Sunday, November 30, 2014


A Kind of Happiness

Dear Mike,

You were quite right I think not to take on trust Borges' alleged obiter dictum about not being able to sleep without being near books. I have near enough eighty books by or about him and I've not been able to find any such remark. Perhaps more striking though is this, which he said on a number of occasions but also in print:

Jorge Luis Borges, 'El Libro' in Borges Oral (Barcelona: Brugera, 3rd ed., 1983), pp. 13-26, at 24-5:
Yo sigo jugando a no ser ciego, yo sigo llenando mi casa de libros. Los otros días me regalaron una edición del 1966 de la Enciclopedia de Brokhause. Yo sentí la presencia de ese libro en mi casa, la sentí como una suerte de felicidad. Ahí estban los veintitantos volúmenes con una letra gótica que no puedo leer, con los mapas y grabados que no puedo ver; y sin embargo, el libro estaba ahí. Yo sentí como una gravitación amistosa del libro. Pienso que el libro es una de las posibilidades de felicidad que tenemos los hombres.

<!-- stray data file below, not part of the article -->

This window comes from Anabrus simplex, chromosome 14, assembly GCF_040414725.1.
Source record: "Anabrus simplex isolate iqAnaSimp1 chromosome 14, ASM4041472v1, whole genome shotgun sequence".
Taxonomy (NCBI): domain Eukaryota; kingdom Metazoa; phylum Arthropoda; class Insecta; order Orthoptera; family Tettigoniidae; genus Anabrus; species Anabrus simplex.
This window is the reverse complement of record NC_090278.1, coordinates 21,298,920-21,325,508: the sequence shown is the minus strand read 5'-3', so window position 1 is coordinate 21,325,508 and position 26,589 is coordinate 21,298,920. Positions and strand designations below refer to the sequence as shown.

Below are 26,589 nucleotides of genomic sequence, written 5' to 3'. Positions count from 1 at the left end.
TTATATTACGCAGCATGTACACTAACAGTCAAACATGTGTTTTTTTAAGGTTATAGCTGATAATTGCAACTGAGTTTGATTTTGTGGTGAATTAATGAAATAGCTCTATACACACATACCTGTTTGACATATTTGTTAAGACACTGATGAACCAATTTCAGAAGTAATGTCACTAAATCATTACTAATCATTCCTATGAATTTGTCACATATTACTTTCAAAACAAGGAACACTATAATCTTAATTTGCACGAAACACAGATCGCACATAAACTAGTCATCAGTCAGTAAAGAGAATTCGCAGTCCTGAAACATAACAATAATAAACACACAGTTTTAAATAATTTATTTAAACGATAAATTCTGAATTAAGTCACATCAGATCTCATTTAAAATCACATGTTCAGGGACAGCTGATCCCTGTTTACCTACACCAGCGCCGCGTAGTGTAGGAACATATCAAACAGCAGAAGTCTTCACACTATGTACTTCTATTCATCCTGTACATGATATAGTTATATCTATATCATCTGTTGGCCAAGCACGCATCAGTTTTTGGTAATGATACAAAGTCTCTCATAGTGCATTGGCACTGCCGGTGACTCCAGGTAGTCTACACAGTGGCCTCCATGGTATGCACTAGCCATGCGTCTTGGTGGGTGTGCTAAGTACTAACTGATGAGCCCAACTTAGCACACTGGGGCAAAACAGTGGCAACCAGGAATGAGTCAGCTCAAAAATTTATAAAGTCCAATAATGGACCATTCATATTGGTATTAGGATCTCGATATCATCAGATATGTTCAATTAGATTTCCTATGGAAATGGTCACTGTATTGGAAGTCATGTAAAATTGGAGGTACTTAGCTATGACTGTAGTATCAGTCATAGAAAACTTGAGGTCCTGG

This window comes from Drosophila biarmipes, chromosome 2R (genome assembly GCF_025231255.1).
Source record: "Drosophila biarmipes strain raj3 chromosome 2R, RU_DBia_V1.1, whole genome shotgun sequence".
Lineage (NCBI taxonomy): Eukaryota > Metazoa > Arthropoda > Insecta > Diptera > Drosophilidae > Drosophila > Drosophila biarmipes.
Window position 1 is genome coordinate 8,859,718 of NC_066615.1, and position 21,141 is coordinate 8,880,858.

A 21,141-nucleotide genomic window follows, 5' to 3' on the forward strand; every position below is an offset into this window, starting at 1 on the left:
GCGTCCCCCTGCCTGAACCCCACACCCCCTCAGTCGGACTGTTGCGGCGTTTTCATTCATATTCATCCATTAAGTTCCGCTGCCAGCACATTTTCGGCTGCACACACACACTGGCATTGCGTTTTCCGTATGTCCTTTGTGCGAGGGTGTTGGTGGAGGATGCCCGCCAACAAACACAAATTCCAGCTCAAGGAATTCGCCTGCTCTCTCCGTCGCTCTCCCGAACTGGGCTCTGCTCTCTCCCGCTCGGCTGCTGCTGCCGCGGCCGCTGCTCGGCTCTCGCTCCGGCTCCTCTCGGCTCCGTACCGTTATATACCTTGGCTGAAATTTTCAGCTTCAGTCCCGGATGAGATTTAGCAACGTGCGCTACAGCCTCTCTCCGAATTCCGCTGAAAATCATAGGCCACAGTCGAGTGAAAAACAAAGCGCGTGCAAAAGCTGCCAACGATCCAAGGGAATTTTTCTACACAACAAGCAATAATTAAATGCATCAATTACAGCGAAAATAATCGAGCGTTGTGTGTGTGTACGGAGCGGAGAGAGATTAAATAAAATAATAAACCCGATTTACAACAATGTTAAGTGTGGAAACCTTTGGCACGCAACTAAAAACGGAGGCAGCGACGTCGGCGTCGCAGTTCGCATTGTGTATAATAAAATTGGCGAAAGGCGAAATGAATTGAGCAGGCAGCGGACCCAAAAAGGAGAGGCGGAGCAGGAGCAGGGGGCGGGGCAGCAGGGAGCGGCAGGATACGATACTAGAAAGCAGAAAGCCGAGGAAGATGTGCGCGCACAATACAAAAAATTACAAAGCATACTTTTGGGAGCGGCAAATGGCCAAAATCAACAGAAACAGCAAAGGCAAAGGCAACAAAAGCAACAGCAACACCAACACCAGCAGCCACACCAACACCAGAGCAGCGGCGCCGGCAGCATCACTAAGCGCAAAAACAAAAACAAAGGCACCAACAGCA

I still play at not being blind, I still fill my house with books. The other day someone gave me as a present the 1966 edition of the Brockhaus Encyclopedia. I felt its presence in my house, I felt it as a kind of happiness. There were the twenty-odd volumes with a Gothic lettering I could not read, with maps and engravings I could not see; and yet there it was. I felt as it were the book's amicable gravitation. I believe the book is one of the possibilities of happiness we humans possess.
Books do have a gravity – amistosa or desastrosa – grotesquely out of proportion to their mass. When gathered together, for example in a bookshop, they exert an irresistible force such that a would-be passer-by is detained at the window, then sucked into the interior, and soon finds himself grasping one after another before making his way to the till. The wallet then levitates and opens, there is some kind of financial transaction, with the human will powerless to intervene. Would-be passer-by then exits. Paradoxically, removing a small proportion of the mass from the shop in this way has the effect of weakening the gravitational force, thus allowing movement away from the source.

Best wishes,

Eric [Thomson]

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